Tuesday, May 29, 2012

Forgotten Images from the Vault

A few days ago I was looking through an old portfolio.  It was full of older drawings and things from several years ago, and I wasn't entirely sure what I would find.  Since they were older I expected to find a lot of junk to throw out.  There was some of that, but not nearly as much as I expected.  What I did find were some of the things I did while relearning how to draw.  Some of them weren't half bad if I do say so myself.  At any rate I thought some of the old master copies would be of interest to you.  So let's see what I found.

Look familiar?  A nice little silverpoint copy of Leonardo's silverpoint study for an angel.  It's heightened with white chalk.  This is one of the earlier silverpoints I have done.  A handful came before this, but you don't want to see those.  Trust me on that one.  The ground is a watered down acrylic gesso toned with some dry pigment, prussian blue I think.

I love old master drawings.  The St Louis Art Museum has a gallery devoted entirely to works on paper, drawings, prints, the occasional watercolor, and I always make sure to spend some time in there.  When a list of the greatest draftsmen of all time is put together Leonardo is always on it.   Albrecht Durer always makes the list too.  If you're looking for drawings to copy he's got some nice ones.  He also has a great list of engravings.

Another pretty famous image.  Well, if you're going to steal, steal the best.  Now this isn't a bad bit of drawing considering it's me and all, but compared to the original it definitely blows chunks.  I've seen the original print several times, and it never fails to amaze me.  It's not very big, only about 10x 8, but there's a lot packed into that small space.

This might not be quite a well known, but still a pretty sweet image.  This is Goya's The Sleep of Reason Produces Demons.  It's from a collection of etchings (maybe they're classed as aquatints) Goya produced called Los Capricios.  Pretty sure I spelled that wrong, have to check.  For all the non-etchers out there an aquatint is a resin dusted over the plate.   The plate is heated just enough for the resin to melt creating a resist to the acid bath.  When etched it will result in a wash-like tone like the background here.  The longer the etch, the darker the tone.  In the case of my drawing here I used charcoal.  I always liked etching.  Really should have broken down and bought a press.

A copy of Rembrandt's etching Woman with an Arrow.  Another of the world's all time great draftsmen and one of the great etchers too.  Nobody's quite sure what's going on in this image.  Venus giving an arrow to Cupid?  Maybe, as good a back story as any.  Personally I don't really care much.  I just like the image.  That's the reason I did most of these.  I also tried to copy them as closely as possible, trying to figure out the whys and wherefores.  Honestly I don't remember what I learned on any individual drawing.  It was more of a cumulative effect.   I have sketchbooks full of quick versions of things like this and other assorted objects.  The more you do the better.   One more today.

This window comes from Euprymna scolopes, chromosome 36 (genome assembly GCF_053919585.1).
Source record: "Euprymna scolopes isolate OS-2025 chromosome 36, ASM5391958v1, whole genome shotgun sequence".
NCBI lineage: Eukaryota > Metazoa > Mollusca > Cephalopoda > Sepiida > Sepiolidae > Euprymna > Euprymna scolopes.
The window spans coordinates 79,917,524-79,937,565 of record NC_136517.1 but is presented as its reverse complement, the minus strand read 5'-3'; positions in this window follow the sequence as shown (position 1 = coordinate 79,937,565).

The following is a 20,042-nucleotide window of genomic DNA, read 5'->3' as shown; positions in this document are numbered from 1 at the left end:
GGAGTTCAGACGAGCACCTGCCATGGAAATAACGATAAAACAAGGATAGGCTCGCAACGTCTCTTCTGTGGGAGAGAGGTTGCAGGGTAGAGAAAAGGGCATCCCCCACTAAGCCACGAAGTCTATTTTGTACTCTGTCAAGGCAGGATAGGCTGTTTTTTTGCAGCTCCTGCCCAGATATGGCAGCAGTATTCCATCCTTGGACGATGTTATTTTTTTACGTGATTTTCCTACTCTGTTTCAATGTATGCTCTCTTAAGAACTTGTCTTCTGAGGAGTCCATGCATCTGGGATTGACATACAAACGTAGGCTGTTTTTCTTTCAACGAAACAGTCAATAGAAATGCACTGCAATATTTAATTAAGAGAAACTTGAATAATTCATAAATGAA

Recognize this guy?  If you don't you're in the wrong place.  I'm sorry, you'll have to leave.  I can only take this inclusive stuff so far.  I mean we're talking Rembrandt here.  Okay, the pose is based on a rather well know Titian portrait, but this etching may well be equally famous, and I do like a good etching.

Last thought for the day comes from Rembrandt while we're on the subject.  "Take the brush in hand and begin.  When you have said all you wish say you're done."


Anonymous said...

Hi Dave, I'm amazed by your Knight, Death and the Devil drawing. I just finished drawing this a few days ago, and was trying to find my next project when I saw yours on the web. How long did it take you? It took me 4 months working part time. Here is a facebook link to a picture I took of it: http://www.facebook.com/photo.php?fbid=3515504577956&set=a.1496223137182.2063779.1582200294&type=1&theater&notif_t=like

Yours is definitely better! What kind of pens did you use? I used rapdiographs. Have you tried to draw Meloncolia I or St. Jerome in His Study?

Anyway, I love your work and would love to purchase some as soon as financially possible.

James Porter

Dave B said...

Thanks for dropping by and taking the time to comment. I haven't been very active here. It amazes me how many people are still looking. Anyway.

How long? No idea. This is pretty old and I really don't pay much attention to how long drawings take. They're mostly done for my own amusement, and to keep me from falling asleep in front of the TV at night.

I used a rapidograph too. A .18 Rotring to be exact. Those things are hard to find these days for some reason. Personally I loved them. Apparently nobody else does anymore.

And yes, I've done both the Meloncolia and St Jerome. They didn't come out bad, just not as good as the Knight. It's assumed that Durer did the Knight and St Jerome as a pair, so it just seemed natural to do it too. The Meloncolia is just a cool image. I'm thinking of doing a painting based on the idea. Already have the central figure, now I just need to put it all together. Could happen.

Thanks again. Just a little heads up if you want to buy something. Prices will be going up the first of the year.